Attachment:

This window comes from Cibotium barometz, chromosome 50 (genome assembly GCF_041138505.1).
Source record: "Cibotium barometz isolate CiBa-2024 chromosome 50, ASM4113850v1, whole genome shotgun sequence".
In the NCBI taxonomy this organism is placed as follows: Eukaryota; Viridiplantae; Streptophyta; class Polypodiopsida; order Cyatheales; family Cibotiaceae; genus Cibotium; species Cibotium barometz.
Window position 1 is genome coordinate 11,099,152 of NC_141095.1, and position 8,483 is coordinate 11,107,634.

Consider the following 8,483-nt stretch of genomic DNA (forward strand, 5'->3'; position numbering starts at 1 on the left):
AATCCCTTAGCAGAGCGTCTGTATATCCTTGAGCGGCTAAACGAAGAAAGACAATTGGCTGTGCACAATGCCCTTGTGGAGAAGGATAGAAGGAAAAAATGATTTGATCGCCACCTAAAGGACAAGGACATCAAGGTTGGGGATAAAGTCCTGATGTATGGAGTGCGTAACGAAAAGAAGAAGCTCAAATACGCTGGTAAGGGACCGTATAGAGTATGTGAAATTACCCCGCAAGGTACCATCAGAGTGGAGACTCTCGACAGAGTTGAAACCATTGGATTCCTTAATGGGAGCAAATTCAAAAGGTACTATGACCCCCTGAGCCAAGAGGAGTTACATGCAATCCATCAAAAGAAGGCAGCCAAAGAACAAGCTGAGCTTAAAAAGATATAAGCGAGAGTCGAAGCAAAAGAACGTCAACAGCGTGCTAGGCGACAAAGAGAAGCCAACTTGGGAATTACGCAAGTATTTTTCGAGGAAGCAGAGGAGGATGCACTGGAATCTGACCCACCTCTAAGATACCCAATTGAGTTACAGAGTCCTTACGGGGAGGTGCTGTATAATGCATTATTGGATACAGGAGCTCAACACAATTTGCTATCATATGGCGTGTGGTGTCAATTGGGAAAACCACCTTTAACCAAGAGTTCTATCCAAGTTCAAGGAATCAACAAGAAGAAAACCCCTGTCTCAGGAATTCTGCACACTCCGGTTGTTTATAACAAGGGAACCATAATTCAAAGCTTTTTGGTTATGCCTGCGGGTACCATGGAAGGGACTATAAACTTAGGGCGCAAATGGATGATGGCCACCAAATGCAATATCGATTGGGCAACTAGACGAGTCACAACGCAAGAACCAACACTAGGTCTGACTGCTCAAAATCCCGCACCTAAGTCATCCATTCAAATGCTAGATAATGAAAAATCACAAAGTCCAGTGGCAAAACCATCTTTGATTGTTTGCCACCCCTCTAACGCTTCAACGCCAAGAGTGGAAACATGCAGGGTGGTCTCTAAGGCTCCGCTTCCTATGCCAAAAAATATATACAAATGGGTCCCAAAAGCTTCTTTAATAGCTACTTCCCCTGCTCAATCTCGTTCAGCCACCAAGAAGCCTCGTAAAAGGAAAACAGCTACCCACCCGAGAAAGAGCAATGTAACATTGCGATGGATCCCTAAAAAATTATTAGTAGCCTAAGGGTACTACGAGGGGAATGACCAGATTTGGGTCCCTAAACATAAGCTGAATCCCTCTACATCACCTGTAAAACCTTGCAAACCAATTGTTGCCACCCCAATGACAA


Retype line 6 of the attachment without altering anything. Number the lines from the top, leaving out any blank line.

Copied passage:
AATCCCTTAGCAGAGCGTCTGTATATCCTTGAGCGGCTAAACGAAGAAAGACAATTGGCTGTGCACAATGCCCTTGTGGAGAAGGATAGAAGGAAAAAATGATTTGATCGCCACCTAAAGGACAAGGACATCAAGGTTGGGGATAAAGTCCTGATGTATGGAGTGCGTAACGAAAAGAAGAAGCTCAAATACGCTGGTAAGGGACCGTATAGAGTATGTGAAATTACCCCGCAAGGTACCATCAGAGTGGAGACTCTCGACAGAGTTGAAACCATTGGATTCCTTAATGGGAGCAAATTCAAAAGGTACTATGACCCCCTGAGCCAAGAGGAGTTACATGCAATCCATCAAAAGAAGGCAGCCAAAGAACAAGCTGAGCTTAAAAAGATATAAGCGAGAGTCGAAGCAAAAGAACGTCAACAGCGTGCTAGGCGACAAAGAGAAGCCAACTTGGGAATTACGCAAGTATTTTTCGAGGAAGCAGAGGAGGATGCACTGGAATCTGACCCACCTCTAAGATACCCAATTGAGTTACAGAGTCCTTACGGGGAGGTGCTGTATAATGCATTATTGGATACAGGAGCTCAACACAATTTGCTATCATATGGCGTGTGGTGTCAATTGGGAAAACCACCTTTAACCAAGAGTTCTATCCAAGTTCAAGGAATCAACAAGAAGAAAACCCCTGTCTCAGGAATTCTGCACACTCCGGTTGTTTATAACAAGGGAACCATAATTCAAAGCTTTTTGGTTATGCCTGCGGGTACCATGGAAGGGACTATAAACTTAGGGCGCAAATGGATGATGGCCACCAAATGCAATATCGATTGGGCAACTAGACGAGTCACAACGCAAGAACCAACACTAGGTCTGACTGCTCAAAATCCCGCACCTAAGTCATCCATTCAAATGCTAGATAATGAAAAATCACAAAGTCCAGTGGCAAAACCATCTTTGATTGTTTGCCACCCCTCTAACGCTTCAACGCCAAGAGTGGAAACATGCAGGGTGGTCTCTAAGGCTCCGCTTCCTATGCCAAAAAATATATACAAATGGGTCCCAAAAGCTTCTTTAATAGCTACTTCCCCTGCTCAATCTCGTTCAGCCACCAAGAAGCCTCGTAAAAGGAAAACAGCTACCCACCCGAGAAAGAGCAATGTAACATTGCGATGGATCCCTAAAAAATTATTAGTAGCCTAAGGGTACTACGAGGGGAATGACCAGATTTGGGTCCCTAAACATAAGCTGAATCCCTCTACATCACCTGTAAAACCTTGCAAACCAATTGTTGCCACCCCAATGACAA